South Carolina Lawyer
SC Lawyer, January 2009, #3.
Prudent Bidding at a Foreclosure Sale
South Carolina LawyerJanuary 2009Prudent Bidding at a Foreclosure SaleBy Clifford P. Parson and C. Joseph RoofThe well-publicized rise in defaults of subprime mortgages has created tempting opportunities to purchase real estate at bargain prices. With foreclosure sales being scheduled on a daily basis, foreclosure attorneys frequently receive calls from clients and others wanting to be walked through the potential pitfalls in the foreclosure bidding process. There are risks, so a potential bidder should learn as much as possible about the property and the process prior to placing the first bid.
A binding contract
In a traditional residential real estate purchase transaction, a willing buyer and a willing seller enter into a negotiated contract that customarily provides that the buyer may terminate the contract if the results of a property inspection or title examination are not satisfactory. At a foreclosure sale, the final highest bid creates a binding contract on the terms set forth in the Notice of Sale regardless of defects in the physical condition of the property or the title. Although masters-in-equity and special referees are unlikely to compel compliance with a bid, the bidder runs the obvious risk of forfeiting a significant deposit since the high bidder has no right to terminate the contract. If the successful bidder refuses to close due to the physical condition of the property or the status of the title to the property, the selling court may have the technical right to hold the bidder to the contract and seek to recover all damages incurred due to the bidder's default. Failure to timely comply with the bid may render the sale subject to attack. FNMA v. Brooks, 304 S.C. 506, 405 S.E.2d 604 (Court of Appeals - 1991). Consequently, before making a bid that ultimately could create a binding contract with no good exit options, a prudent bidder should consider several issues.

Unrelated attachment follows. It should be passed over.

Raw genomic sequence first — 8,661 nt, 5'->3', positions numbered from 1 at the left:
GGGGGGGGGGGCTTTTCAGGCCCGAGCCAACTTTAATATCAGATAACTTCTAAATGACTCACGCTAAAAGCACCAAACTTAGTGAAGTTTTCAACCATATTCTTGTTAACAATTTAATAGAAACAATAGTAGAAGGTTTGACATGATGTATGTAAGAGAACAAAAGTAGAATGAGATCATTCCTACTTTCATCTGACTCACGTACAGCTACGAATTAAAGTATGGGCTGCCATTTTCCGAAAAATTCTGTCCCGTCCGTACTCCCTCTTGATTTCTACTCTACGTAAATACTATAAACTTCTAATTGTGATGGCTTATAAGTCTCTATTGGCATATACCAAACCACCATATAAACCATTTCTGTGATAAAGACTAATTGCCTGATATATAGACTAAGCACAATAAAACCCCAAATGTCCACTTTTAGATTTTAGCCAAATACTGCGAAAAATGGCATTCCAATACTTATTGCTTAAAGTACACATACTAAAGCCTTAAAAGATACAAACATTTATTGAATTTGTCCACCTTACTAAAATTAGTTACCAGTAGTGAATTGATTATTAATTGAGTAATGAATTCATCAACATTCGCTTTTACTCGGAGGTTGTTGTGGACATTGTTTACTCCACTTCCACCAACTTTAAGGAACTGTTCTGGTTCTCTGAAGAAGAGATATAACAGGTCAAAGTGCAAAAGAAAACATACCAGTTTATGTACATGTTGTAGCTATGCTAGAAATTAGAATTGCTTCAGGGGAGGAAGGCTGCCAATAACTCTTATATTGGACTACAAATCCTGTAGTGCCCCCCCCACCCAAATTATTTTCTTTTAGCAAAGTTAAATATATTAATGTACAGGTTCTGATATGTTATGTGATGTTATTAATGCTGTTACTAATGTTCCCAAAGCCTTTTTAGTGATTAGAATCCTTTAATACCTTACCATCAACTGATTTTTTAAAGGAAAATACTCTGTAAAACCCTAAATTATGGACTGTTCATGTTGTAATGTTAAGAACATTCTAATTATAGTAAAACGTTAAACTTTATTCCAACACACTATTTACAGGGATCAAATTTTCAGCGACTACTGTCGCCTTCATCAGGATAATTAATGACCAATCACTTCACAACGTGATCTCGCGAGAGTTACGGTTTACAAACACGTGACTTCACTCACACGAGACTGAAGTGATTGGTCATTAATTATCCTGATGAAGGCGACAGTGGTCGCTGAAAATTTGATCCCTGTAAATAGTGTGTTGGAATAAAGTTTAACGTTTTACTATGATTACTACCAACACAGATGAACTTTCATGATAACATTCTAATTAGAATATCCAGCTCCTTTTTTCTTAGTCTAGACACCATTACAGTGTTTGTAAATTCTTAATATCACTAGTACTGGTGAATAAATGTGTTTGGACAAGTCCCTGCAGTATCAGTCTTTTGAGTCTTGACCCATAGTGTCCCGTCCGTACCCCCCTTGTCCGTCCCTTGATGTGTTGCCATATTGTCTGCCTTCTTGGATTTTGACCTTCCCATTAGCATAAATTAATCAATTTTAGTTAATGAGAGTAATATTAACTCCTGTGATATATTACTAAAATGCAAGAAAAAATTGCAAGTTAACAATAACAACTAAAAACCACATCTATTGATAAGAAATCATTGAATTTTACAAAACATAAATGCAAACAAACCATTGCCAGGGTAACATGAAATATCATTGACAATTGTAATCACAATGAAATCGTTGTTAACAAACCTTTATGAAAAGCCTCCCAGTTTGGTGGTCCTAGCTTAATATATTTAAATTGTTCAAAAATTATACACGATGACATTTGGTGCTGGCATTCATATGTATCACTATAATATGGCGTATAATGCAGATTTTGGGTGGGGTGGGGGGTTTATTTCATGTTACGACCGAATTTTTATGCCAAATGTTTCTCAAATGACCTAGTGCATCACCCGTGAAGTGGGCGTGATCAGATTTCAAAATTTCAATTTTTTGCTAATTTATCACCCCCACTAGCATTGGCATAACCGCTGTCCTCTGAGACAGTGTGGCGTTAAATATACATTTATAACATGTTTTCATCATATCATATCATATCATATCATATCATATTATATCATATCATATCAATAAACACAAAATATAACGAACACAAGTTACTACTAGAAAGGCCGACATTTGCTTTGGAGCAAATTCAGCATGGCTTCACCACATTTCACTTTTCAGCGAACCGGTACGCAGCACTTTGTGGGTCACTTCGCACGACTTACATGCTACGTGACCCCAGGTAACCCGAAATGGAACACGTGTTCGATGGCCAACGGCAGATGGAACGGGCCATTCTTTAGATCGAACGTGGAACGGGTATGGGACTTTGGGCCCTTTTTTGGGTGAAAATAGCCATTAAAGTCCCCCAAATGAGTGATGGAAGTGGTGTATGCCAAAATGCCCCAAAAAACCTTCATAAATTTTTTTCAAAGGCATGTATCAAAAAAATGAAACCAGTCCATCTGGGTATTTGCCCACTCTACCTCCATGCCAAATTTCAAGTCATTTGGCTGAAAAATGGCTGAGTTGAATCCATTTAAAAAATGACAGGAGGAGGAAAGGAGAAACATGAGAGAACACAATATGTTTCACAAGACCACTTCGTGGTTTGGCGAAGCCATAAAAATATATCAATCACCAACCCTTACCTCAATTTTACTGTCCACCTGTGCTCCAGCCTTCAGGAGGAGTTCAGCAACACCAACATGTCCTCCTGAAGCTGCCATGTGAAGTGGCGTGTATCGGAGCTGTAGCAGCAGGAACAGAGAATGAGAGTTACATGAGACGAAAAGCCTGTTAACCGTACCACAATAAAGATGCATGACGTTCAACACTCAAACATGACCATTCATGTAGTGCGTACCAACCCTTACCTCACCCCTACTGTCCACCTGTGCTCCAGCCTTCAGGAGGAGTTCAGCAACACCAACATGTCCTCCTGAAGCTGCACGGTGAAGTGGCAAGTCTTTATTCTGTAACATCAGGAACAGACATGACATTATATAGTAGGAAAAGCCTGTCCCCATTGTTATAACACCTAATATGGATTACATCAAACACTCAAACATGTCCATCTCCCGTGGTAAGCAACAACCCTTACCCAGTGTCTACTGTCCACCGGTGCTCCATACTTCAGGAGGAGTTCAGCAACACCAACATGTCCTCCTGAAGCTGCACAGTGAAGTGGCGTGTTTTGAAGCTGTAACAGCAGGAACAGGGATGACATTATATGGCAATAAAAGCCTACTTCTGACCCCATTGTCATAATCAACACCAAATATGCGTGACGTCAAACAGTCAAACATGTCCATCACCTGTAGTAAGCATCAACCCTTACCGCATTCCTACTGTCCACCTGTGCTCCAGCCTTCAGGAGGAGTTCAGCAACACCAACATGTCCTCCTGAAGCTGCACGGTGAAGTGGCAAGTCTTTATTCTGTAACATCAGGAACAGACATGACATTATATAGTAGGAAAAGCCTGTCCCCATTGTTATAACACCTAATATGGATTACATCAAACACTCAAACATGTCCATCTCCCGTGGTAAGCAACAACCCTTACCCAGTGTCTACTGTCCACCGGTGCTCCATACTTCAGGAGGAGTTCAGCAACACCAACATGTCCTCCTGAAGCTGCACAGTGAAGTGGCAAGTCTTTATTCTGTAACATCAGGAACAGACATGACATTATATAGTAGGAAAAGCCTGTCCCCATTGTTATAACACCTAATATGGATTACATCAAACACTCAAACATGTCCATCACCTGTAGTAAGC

Although a foreclosure sale may satisfy certain debts encumbering the property, the sale does not necessarily satisfy all such debts and will not cure other preexisting or superior liens or title defects. Property at a foreclosure sale is sold subject to all prior or senior liens and encumbrances. If, for example, the mortgage being...